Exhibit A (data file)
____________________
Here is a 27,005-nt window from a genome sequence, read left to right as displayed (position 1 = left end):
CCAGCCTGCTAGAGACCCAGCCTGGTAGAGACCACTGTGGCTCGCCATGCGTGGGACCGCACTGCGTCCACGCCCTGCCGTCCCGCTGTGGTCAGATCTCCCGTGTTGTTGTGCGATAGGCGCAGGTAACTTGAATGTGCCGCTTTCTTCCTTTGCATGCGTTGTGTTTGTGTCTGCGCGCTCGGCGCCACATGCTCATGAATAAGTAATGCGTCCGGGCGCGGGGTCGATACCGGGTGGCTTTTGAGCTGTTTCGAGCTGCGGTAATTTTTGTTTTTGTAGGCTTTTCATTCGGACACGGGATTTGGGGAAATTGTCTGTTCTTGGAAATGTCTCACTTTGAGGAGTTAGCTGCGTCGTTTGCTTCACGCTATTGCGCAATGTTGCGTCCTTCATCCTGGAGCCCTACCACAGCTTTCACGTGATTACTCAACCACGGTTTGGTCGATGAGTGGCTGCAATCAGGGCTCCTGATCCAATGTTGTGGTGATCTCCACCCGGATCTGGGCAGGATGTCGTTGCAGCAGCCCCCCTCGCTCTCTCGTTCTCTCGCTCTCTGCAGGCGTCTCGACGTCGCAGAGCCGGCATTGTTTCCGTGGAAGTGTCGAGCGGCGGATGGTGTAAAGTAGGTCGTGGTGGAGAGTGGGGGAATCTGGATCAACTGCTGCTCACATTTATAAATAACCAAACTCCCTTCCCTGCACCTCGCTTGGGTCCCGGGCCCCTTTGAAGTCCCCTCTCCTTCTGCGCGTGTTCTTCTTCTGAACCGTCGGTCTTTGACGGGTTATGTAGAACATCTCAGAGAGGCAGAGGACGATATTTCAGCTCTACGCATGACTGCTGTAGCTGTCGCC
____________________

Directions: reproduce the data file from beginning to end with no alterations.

Here is a 27,005-nt window from a genome sequence, read left to right as displayed (position 1 = left end):
CCAGCCTGCTAGAGACCCAGCCTGGTAGAGACCACTGTGGCTCGCCATGCGTGGGACCGCACTGCGTCCACGCCCTGCCGTCCCGCTGTGGTCAGATCTCCCGTGTTGTTGTGCGATAGGCGCAGGTAACTTGAATGTGCCGCTTTCTTCCTTTGCATGCGTTGTGTTTGTGTCTGCGCGCTCGGCGCCACATGCTCATGAATAAGTAATGCGTCCGGGCGCGGGGTCGATACCGGGTGGCTTTTGAGCTGTTTCGAGCTGCGGTAATTTTTGTTTTTGTAGGCTTTTCATTCGGACACGGGATTTGGGGAAATTGTCTGTTCTTGGAAATGTCTCACTTTGAGGAGTTAGCTGCGTCGTTTGCTTCACGCTATTGCGCAATGTTGCGTCCTTCATCCTGGAGCCCTACCACAGCTTTCACGTGATTACTCAACCACGGTTTGGTCGATGAGTGGCTGCAATCAGGGCTCCTGATCCAATGTTGTGGTGATCTCCACCCGGATCTGGGCAGGATGTCGTTGCAGCAGCCCCCCTCGCTCTCTCGTTCTCTCGCTCTCTGCAGGCGTCTCGACGTCGCAGAGCCGGCATTGTTTCCGTGGAAGTGTCGAGCGGCGGATGGTGTAAAGTAGGTCGTGGTGGAGAGTGGGGGAATCTGGATCAACTGCTGCTCACATTTATAAATAACCAAACTCCCTTCCCTGCACCTCGCTTGGGTCCCGGGCCCCTTTGAAGTCCCCTCTCCTTCTGCGCGTGTTCTTCTTCTGAACCGTCGGTCTTTGACGGGTTATGTAGAACATCTCAGAGAGGCAGAGGACGATATTTCAGCTCTACGCATGACTGCTGTAGCTGTCGCC